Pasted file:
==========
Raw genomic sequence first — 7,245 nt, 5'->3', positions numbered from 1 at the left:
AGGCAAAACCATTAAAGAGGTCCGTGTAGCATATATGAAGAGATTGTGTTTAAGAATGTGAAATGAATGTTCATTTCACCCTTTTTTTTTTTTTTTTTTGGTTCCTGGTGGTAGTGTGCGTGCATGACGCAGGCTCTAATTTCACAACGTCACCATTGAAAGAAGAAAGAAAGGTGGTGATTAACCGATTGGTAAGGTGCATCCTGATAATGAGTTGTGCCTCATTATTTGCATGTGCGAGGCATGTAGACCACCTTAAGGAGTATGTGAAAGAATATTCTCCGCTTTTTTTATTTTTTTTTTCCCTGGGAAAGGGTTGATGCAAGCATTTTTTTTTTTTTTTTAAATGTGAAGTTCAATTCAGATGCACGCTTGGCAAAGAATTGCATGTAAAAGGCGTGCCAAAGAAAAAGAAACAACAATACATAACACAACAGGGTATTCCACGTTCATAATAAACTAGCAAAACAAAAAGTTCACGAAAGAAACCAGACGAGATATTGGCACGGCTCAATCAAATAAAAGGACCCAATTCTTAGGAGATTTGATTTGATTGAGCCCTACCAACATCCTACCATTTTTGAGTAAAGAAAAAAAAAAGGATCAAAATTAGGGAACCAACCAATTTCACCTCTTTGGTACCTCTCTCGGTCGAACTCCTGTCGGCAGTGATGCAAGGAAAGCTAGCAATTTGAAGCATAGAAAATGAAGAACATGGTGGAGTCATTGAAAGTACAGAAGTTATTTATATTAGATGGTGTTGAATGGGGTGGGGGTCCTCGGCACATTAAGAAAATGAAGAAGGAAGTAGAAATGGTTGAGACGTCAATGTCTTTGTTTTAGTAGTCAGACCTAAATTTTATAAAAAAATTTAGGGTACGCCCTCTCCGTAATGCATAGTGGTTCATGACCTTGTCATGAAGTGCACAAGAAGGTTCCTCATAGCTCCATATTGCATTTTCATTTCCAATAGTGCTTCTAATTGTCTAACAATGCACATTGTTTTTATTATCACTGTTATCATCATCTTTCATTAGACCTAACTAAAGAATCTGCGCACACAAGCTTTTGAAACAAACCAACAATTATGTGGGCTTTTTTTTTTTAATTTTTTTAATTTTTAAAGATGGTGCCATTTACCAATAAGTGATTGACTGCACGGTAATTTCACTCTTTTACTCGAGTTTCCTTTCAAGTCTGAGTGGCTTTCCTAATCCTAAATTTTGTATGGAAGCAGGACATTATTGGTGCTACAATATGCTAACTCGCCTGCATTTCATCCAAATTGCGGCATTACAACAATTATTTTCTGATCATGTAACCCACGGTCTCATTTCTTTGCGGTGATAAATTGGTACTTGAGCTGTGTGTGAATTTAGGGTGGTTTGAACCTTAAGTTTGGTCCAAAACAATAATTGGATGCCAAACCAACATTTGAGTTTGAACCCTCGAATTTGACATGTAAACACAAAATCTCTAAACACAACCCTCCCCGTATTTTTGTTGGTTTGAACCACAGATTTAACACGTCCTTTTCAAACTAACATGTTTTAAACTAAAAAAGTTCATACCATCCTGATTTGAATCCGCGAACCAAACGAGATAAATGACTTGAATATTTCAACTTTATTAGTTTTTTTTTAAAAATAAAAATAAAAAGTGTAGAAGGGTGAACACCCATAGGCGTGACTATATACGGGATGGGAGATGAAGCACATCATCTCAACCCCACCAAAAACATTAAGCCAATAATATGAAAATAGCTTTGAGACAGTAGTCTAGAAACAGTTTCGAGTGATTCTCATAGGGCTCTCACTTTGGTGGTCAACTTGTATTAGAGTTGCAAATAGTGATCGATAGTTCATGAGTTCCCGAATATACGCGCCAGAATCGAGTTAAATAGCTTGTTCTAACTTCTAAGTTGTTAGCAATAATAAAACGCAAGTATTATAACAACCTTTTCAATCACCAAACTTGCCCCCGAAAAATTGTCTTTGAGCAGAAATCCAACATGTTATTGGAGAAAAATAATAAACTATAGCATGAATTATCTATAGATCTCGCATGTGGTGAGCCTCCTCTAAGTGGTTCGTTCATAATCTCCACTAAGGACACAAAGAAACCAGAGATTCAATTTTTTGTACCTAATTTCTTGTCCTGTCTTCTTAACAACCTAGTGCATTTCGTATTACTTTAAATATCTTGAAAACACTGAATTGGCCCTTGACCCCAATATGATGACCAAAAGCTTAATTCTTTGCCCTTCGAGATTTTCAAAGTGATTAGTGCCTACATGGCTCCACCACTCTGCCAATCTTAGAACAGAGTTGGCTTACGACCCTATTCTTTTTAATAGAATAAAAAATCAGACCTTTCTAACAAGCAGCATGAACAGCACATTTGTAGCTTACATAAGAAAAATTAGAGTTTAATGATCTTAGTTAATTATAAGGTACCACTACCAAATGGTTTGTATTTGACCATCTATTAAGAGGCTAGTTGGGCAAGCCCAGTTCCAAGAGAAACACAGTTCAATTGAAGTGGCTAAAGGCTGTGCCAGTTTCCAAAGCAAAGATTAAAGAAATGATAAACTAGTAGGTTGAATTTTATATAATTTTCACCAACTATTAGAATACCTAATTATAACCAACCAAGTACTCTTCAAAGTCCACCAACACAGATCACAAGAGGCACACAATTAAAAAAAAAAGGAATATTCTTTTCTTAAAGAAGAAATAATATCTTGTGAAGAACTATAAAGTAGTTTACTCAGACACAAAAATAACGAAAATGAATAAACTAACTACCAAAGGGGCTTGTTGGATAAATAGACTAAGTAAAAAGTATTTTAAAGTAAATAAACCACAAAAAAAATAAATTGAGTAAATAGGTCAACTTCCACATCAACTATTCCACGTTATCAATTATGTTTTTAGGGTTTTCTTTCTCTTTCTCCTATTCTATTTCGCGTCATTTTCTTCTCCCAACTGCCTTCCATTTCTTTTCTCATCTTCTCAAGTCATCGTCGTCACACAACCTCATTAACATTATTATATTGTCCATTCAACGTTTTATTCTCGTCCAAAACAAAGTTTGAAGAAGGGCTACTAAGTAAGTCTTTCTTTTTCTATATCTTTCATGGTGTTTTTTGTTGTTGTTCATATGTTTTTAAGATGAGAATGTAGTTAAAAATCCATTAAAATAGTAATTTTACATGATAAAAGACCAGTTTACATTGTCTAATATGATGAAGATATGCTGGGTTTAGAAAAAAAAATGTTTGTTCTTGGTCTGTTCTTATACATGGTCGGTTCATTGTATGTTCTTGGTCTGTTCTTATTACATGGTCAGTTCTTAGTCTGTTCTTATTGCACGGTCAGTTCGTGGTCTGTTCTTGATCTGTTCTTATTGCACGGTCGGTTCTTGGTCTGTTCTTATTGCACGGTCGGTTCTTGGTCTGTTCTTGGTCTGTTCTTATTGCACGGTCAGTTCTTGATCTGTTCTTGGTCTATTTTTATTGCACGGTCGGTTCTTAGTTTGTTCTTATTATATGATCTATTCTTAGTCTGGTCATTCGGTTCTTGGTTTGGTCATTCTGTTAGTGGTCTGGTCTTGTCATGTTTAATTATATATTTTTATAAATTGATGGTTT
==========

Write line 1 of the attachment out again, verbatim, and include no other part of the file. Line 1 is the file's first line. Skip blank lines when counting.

Raw genomic sequence first — 7,245 nt, 5'->3', positions numbered from 1 at the left: